Last week, the IGD hosted pracademics from across the globe at UNSW Sydney to discuss culturally rooted constitution-building in the twenty-first century.

Co-hosted by UNSW IGD and International IDEA, this two-day workshop held up the insights from practitioners, originating from and working in contexts that receive external support to constitution building.

Participants in the workshop grappled with:  

  • The role of culture in constitutional reform, drawing on insights from the ‘turn to culture’ in law and development;  
  • The elements of culturally rooted constitutionalism that could better clarify existing constitutional practices and support general norms of constitutional order; and
  • What the accompaniment of culturally rooted constitutional development in transitional contexts may look like moving forward.

International support is common through the development of new legal constitutions in contexts that have experienced conflict, or other forms of governance transitions.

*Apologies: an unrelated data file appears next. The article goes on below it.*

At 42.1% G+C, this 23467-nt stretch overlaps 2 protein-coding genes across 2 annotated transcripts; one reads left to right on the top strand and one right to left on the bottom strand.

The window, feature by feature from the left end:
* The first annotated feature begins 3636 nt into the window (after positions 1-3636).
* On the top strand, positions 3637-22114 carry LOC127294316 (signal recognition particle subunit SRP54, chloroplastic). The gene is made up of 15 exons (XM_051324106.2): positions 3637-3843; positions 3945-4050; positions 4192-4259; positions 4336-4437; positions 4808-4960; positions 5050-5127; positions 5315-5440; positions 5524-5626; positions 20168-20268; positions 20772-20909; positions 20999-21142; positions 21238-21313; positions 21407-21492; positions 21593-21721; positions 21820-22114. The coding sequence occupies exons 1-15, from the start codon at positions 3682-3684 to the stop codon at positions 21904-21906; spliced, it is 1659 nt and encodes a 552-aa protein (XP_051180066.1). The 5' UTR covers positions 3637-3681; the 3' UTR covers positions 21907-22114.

However, despite significant international assistance, global development architecture has often struggled to more authentically engage the context receiving assistance.   

Conceptual frameworks and delivery of support that mimic western or global Northern values risk minimising the importance of local contextual history and culture. As a consequence, many new constitutions in the Global South struggle to manage differences, encourage participation, and build legitimacy for constitutional order.  

Engaging in historical and contemporary experiences of colonialism, imperialism, and nationalism is also needed for durable discussion and impact on constitutionalism in these contexts.